“I don’t know if anything is going to happen now that the government has stepped in and addressed one of the key demands, which was an extension of the MOA,” Landry told Truck News.

In an op-ed piece penned by Jim Sinclair, president for the B.C. Federation of Labour, which was published in the July 20 edition of The Vancouver Province, he outlined the other concerns of owner/operators serving the ports. As well as an extension of the Ready Agreement, owner/operators wanted better enforcement of the MOA, and to extend the moratorium on new trucks to everyone in the port and not just owner/operators.

“Truckers aren’t asking for more money; they just want what they were promised two years ago to be properly enforced,” the column stated.

Sinclair also made it clear in his column that if the concerns of the owner/operators were not addressed, a repeat of the labour disruption in 2005 was highly likely.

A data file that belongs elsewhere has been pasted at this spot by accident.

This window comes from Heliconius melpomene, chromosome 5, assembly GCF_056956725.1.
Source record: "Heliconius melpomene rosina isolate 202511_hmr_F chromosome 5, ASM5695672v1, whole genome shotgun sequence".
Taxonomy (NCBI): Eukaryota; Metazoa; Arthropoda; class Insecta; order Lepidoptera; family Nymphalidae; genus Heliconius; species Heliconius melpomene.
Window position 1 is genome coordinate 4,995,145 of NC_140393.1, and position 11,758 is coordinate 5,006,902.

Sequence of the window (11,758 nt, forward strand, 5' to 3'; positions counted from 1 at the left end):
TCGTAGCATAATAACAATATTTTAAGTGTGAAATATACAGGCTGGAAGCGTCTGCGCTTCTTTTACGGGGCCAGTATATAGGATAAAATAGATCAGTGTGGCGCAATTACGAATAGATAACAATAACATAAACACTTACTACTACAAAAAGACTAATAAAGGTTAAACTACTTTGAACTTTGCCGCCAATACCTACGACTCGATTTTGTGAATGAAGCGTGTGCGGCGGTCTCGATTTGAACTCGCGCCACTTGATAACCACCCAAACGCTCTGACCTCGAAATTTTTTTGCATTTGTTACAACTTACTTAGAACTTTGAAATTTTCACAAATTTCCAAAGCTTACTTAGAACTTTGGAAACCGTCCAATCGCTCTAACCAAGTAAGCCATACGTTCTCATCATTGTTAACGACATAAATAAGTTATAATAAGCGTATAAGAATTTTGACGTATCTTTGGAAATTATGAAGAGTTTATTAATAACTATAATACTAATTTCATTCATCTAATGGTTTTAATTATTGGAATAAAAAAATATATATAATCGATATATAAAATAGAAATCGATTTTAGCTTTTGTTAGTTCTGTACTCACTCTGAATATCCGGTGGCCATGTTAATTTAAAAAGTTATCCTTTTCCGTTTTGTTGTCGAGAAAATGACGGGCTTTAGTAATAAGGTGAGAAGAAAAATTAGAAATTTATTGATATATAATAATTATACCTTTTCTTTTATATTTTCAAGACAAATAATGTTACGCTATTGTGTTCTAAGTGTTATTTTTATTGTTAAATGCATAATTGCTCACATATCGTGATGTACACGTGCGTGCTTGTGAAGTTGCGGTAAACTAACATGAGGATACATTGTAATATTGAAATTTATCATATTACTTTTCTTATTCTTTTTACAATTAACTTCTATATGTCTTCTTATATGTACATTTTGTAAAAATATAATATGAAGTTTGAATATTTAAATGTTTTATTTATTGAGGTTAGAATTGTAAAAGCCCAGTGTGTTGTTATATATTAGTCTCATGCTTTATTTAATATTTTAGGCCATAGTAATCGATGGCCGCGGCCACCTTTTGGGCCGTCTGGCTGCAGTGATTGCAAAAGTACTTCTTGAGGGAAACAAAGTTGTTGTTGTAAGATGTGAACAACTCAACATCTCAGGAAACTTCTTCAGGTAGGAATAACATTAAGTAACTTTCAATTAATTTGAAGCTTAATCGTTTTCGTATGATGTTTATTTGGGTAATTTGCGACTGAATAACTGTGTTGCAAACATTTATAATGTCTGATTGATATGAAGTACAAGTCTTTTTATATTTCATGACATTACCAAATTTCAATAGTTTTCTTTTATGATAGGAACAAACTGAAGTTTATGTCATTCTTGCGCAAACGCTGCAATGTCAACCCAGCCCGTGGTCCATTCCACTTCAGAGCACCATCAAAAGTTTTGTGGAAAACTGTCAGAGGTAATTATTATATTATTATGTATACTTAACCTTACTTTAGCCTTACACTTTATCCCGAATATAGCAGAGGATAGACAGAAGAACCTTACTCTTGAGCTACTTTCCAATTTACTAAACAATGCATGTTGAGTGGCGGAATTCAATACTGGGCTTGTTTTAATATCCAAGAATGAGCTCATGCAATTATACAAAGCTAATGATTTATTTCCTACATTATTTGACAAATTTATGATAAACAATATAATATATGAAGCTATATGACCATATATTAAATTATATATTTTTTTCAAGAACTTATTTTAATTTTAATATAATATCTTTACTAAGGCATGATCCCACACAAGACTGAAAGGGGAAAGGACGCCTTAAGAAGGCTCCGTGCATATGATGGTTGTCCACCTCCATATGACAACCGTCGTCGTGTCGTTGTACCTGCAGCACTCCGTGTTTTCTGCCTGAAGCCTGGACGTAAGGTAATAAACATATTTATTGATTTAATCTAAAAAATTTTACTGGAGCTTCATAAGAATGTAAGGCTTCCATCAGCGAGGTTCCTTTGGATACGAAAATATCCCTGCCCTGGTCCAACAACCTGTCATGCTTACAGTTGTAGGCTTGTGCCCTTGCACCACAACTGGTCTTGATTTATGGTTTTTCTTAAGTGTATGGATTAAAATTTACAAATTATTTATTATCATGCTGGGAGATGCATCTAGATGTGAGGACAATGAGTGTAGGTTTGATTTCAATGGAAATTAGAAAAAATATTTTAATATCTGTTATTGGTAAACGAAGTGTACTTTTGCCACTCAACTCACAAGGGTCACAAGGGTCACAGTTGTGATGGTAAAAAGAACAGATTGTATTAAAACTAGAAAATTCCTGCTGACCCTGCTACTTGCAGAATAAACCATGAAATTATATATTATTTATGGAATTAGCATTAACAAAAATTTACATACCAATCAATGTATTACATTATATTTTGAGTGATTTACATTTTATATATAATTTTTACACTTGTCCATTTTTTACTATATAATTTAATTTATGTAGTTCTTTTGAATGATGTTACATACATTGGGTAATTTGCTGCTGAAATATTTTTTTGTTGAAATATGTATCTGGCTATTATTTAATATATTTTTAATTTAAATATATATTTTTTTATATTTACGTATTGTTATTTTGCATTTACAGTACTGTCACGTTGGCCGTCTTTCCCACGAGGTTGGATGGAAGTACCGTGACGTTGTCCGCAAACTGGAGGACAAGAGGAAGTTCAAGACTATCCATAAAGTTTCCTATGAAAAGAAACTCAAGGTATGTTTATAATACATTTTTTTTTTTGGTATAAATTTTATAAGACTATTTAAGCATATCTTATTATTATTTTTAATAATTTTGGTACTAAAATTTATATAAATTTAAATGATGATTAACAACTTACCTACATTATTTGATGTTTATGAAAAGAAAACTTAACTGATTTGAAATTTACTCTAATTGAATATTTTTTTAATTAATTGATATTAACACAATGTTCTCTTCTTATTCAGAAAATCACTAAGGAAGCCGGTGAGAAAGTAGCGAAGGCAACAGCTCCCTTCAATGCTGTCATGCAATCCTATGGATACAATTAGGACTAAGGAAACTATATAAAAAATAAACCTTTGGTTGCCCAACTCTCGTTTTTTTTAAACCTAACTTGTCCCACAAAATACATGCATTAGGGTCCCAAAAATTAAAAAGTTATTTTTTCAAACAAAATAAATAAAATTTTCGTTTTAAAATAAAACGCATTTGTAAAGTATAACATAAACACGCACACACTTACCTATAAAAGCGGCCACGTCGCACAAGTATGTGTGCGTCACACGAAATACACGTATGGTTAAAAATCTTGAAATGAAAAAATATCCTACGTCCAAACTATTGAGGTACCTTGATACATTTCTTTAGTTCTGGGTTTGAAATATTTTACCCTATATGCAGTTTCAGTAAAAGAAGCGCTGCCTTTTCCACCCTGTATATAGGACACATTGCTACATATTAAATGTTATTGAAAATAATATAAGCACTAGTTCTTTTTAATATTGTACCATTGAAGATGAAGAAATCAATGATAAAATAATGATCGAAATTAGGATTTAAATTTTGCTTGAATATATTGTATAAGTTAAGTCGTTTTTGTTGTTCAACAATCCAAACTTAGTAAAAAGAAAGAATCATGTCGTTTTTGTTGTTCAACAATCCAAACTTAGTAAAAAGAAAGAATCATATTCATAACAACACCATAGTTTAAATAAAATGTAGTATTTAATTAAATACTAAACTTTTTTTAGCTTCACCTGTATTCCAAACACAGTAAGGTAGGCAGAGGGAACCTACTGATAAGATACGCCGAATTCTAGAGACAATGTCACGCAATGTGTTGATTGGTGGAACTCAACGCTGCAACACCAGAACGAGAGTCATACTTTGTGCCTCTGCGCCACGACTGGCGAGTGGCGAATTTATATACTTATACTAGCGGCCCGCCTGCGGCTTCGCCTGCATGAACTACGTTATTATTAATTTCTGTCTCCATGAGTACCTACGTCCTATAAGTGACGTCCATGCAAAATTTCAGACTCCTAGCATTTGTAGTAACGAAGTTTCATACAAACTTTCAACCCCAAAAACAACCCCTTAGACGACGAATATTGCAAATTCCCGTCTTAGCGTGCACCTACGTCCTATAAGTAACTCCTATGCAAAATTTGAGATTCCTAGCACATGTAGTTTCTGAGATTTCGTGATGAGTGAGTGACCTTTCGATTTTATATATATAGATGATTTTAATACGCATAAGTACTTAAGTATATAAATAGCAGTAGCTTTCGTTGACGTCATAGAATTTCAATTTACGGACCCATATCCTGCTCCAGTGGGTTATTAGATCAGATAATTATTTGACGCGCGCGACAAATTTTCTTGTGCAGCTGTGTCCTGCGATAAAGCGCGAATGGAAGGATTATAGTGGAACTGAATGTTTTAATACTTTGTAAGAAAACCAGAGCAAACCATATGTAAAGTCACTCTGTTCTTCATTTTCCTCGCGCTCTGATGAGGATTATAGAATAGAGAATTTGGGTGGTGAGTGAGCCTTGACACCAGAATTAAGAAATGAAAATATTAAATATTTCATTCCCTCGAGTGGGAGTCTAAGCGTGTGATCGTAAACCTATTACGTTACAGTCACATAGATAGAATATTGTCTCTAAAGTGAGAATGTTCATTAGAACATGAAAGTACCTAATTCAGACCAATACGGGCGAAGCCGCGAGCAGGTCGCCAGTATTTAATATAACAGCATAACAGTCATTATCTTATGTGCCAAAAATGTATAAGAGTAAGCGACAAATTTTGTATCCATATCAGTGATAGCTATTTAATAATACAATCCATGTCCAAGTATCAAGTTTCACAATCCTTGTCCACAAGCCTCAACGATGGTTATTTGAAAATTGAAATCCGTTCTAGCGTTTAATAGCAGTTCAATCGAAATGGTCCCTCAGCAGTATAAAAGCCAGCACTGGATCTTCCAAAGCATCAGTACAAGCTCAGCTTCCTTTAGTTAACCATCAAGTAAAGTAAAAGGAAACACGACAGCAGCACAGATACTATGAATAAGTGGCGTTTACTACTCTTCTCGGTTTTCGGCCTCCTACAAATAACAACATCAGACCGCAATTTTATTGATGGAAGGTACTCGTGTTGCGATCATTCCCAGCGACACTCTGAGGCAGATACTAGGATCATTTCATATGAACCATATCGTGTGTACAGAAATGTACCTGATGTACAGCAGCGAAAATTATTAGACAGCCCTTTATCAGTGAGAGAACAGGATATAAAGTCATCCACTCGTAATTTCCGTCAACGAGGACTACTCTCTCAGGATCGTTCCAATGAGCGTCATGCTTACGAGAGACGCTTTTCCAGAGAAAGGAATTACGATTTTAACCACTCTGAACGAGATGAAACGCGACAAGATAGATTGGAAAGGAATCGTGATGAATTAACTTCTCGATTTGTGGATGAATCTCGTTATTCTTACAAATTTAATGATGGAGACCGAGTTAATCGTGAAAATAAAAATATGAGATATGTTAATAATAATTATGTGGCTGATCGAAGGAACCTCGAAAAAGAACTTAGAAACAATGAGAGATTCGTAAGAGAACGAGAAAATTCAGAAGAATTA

The BCTA chief responded to the column in a letter to The Province – which was not published – blasting the tactics as intimidation.

“I agree with Mr. Sinclair that we don’t want a sequel to 2005. However, his description of 2005 somewhat sanitizes the nefarious reality of the event. What he describes as benign ‘withdrawal of services’ and ‘picket lines,’ the media at the time reported as blockades, violence and intimidation,” stated Landry’s letter.

“Government chose to appease the owner/operators in 2005 only to be threatened again in 2007. Maybe it’s time to stand up to the intimidation and assure the public that the full force of the law will be applied to keep our ports open,” Landry’s letter concluded.